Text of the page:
Let's see the inside.

Shelf folded down:

Shelf in place:

One of the missing pieces of information on the sack when perusing the adverts is its size. Here is that information. The front-to-back depth is around six to seven inches, depending on the profile of the aluminium stays in the back.


The picture below shows the lower half of the Halftrack, with the shelf up. You can see how the shelf is held by the fold-down supports with velcro patches. I abhor velcro, but this is a legitimate use of it. Obviously the shelf is not going to hold a very heavy load on its own, but heavy weights should be in the bottom anyway.

Also shown are the PALS strips and the elastic-topped pockets. Useful storage - I have a hip flask of Jack Daniels in one now.

Lower half:

Next is a side view of the whole interior. With the shelf folded down, it is apparent that it blocks the top of the back pockets. Above the shelf is the 'radio rack'. This black, pliable plastic mesh is only attached along its bottom edge to the back of the sack. There are two adjustable load straps attached up the mesh to secure the radio, or whatever. Some people apparently cut all of this out of the sack, but I have already found it useful to support a load above the shelf. It's a useful feature!

Around the upper is another set of elastic-topped pockets. These are much quite narrow at two inches which limits their use. For instance, I have a Lifeventure titanium KFS set in a pouch and it just fits in. My Fallkniven TK2 in its pouch sheath also just fits in one of the pockets. The pockets continue behind the radio rack but access is obviously more difficult.

Interior, shelf down:

Suspension and belt

This is the most important aspect of any rucksack. Anything other than the smallest daysack really must have a good back system, especially if rough terrain is expected. For me, a back system should clamp the load to the back with no significant movement, support the weight on the hips rather than the shoulders, and keep the rucksack upright without undue shoulder pressure. Good back ventilation is essential and the system should not cause any undue pressure or hot-spots, especially on the iliac crest where the hip belt should ride.

Fitting the rucksack properly to the wearer's back is critical, and Eberlestock have a video on their website showing how to do this in detail. It is worth watching. I'll jump ahead a little to when I tried it out to say that the Halftrack meets my requirements. Let's have a look how it does so.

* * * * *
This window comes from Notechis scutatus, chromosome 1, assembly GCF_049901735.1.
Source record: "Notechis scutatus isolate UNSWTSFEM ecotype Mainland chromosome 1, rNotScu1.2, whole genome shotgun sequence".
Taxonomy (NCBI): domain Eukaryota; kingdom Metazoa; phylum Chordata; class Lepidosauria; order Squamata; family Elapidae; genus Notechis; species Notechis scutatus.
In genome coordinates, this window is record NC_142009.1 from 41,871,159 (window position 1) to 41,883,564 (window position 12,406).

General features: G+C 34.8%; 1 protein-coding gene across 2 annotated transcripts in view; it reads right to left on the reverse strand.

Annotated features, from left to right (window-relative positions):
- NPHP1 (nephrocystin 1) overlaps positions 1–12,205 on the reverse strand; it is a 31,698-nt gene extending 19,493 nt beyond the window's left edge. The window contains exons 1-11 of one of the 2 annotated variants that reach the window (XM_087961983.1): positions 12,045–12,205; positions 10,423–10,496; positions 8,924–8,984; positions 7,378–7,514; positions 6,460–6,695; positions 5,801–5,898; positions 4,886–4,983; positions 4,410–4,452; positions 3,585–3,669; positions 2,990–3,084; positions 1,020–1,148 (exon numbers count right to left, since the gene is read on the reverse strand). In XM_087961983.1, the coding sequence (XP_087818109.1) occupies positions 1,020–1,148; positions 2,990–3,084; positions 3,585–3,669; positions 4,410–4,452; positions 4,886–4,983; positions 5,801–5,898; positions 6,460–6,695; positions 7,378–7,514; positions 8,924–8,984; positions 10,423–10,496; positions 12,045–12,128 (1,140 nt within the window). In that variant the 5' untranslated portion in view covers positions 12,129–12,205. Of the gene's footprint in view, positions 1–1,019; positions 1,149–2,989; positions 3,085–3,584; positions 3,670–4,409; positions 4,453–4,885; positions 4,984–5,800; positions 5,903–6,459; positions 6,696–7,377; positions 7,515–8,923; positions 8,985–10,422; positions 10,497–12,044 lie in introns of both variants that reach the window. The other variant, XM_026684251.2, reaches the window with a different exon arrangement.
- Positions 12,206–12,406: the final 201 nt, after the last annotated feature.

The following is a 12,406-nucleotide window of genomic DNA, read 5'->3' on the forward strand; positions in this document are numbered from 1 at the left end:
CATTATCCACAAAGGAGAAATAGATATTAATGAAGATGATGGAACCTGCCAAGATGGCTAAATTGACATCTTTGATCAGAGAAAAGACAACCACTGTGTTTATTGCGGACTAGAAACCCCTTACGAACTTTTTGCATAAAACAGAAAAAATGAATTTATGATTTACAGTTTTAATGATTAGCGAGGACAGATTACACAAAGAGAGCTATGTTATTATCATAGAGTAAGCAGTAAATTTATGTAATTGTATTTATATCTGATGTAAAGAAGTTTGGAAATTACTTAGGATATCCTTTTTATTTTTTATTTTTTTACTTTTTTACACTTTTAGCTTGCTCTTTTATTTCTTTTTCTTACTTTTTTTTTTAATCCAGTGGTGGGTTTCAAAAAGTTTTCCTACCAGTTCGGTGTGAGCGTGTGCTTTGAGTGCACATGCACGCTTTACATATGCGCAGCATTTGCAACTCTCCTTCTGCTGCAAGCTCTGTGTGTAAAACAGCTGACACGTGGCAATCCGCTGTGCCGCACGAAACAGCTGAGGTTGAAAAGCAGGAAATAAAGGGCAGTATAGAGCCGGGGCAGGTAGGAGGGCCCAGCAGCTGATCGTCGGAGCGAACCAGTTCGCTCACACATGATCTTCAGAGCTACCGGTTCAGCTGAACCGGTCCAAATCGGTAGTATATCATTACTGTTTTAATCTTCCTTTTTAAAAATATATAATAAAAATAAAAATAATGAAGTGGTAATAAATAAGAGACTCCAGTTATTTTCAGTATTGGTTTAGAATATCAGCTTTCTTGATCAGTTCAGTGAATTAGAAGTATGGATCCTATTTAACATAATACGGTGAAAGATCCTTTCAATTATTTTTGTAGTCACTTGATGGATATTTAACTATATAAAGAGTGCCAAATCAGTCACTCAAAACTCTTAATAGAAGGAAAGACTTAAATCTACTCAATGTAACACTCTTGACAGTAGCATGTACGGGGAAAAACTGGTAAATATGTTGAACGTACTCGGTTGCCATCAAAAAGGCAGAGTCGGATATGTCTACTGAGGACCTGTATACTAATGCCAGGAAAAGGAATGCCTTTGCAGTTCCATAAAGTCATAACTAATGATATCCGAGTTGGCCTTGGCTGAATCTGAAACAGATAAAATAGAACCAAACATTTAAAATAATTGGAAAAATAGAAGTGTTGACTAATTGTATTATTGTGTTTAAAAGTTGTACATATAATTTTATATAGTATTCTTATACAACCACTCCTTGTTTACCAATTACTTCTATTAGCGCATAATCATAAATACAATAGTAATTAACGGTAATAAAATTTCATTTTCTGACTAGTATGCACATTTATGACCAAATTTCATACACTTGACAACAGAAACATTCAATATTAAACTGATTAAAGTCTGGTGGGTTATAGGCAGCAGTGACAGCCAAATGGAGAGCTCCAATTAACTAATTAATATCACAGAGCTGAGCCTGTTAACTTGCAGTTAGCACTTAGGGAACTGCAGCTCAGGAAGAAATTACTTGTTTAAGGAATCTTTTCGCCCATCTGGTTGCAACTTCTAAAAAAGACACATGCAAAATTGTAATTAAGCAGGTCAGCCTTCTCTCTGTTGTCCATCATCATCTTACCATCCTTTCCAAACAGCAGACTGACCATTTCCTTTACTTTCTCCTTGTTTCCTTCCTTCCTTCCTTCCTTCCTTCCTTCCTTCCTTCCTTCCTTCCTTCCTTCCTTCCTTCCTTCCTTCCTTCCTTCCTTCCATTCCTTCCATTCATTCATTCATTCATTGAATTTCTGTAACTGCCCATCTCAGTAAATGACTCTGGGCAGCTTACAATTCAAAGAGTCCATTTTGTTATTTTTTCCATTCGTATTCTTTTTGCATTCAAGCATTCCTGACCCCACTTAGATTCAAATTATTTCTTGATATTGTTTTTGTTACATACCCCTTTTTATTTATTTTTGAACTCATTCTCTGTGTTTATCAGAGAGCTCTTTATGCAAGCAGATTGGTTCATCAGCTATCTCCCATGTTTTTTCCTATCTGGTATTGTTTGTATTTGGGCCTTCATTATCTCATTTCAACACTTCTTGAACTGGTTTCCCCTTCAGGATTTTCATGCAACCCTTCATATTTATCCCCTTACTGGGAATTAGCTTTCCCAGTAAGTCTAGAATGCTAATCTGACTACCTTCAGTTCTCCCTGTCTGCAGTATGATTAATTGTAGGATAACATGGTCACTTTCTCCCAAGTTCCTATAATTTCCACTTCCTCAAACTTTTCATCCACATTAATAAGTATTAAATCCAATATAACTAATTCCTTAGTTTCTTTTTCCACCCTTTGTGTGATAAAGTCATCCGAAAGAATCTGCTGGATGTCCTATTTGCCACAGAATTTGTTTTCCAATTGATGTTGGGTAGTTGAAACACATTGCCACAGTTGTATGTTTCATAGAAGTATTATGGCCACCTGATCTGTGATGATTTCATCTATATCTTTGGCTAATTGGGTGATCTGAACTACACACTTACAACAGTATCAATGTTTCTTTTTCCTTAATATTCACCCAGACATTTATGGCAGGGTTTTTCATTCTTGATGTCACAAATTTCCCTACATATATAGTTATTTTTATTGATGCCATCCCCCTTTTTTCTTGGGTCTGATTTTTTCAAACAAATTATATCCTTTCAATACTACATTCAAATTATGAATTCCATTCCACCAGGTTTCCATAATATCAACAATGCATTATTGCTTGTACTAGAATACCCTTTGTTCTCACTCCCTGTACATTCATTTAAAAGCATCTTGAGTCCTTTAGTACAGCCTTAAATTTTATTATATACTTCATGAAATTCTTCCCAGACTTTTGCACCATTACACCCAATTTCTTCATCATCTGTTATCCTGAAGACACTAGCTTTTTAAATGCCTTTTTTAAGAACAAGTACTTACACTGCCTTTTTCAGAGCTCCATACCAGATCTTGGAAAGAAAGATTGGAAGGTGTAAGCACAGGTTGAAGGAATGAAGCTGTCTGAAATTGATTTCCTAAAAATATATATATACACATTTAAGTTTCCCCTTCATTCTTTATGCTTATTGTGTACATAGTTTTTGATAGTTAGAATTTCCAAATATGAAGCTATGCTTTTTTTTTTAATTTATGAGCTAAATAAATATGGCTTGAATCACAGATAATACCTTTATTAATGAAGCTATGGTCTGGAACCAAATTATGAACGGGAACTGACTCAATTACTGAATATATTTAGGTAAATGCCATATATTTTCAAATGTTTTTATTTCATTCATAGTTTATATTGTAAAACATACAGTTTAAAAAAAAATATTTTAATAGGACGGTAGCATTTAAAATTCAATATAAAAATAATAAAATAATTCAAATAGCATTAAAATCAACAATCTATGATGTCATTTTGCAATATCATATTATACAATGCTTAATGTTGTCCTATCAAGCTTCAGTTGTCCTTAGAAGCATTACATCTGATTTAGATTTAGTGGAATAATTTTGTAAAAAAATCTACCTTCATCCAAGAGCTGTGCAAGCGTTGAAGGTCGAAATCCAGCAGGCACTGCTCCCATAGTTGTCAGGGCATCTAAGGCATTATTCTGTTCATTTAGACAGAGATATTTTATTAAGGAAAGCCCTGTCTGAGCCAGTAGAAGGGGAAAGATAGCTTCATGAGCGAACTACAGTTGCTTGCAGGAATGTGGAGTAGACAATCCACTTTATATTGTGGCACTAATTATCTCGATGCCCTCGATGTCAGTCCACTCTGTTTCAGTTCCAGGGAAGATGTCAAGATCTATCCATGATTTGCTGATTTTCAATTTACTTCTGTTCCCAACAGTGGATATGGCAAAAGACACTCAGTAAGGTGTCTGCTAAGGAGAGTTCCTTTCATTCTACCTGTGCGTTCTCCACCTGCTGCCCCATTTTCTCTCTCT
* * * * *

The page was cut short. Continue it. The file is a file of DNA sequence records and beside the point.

Back view and dimensions:

The system starts with the hip belt, in my opinion. The point of the belt is to transfer load to the hips, and the belt must be fitted around or just above the iliac crest. That is the widest part of the pelvis. Too high, and it just squishes the wearers waist and is extremely uncomfortable if fastened tight enough to transfer weight and hold the rucksack. Too low, and it will slide down causing the weight to be taken on the shoulders. Obviously, the positioning is relative to the shoulder harness which must be adjustable to fit the height to the wearer.

Kifaru's omni belt is the best hip belt that I have ever worn. It has almost no padding but is shaped and positioned perfectly to hug the iliac crest securely. The lack of padding means that it is highly flexible and does not give areas of high pressure where padding is compressed; this is painful after a while. I would say Kifaru have the design just about perfect!

The Halftrack's hip belt has a moderate amount of padding and is essentially a flat, straight belt. It has two rows of PALS webbing for attachments (which I make good use of) and passes through a heavily padded lumbar pad. The belt is held there by velcro so it can be removed. The belt fastens with the usual quick release buckle and is notable for the sleeves into which the loose end can be pushed to stop it flapping about. These sleeves are behind the webbing loops which are fixed onto an additional layer of cordura. A neat and clever solution, although it can be a little tricky to stuff the loose ends into the sleeves.

The pictures below show the hip belt and back. Note the very good padding on the back of the rucksack itself, which allows very good airflow. That's an essential for me because I tend to run hot and get a wet back very easily. The lumbar pad is almost two inches thick. I'm a little unsure of that at the moment; I'm not used to such a thing and it feels odd against my back. I think I'll get used to it though, especially as the padding softens up with use.

Hip belt and back padding:

With duct tape to show thickness of padding:

Inside the back is a plastic frame sheet (for general stiffness) and two malleable aluminium stays.
The stays can be removed from their sleeves and bent to the shape of the wearer's back. I haven't found the need to do so.

The stays measure twenty inches in length. This is long enough to allow a take-off for the shoulder tensioning straps high enough not to pull down on the shoulders. On me, at least. Kifaru's smaller sacks have had nineteen inch stays and I know from experience that these are just a touch short for me. Twenty inches is just enough. Longer would be silly on a sack of this capacity.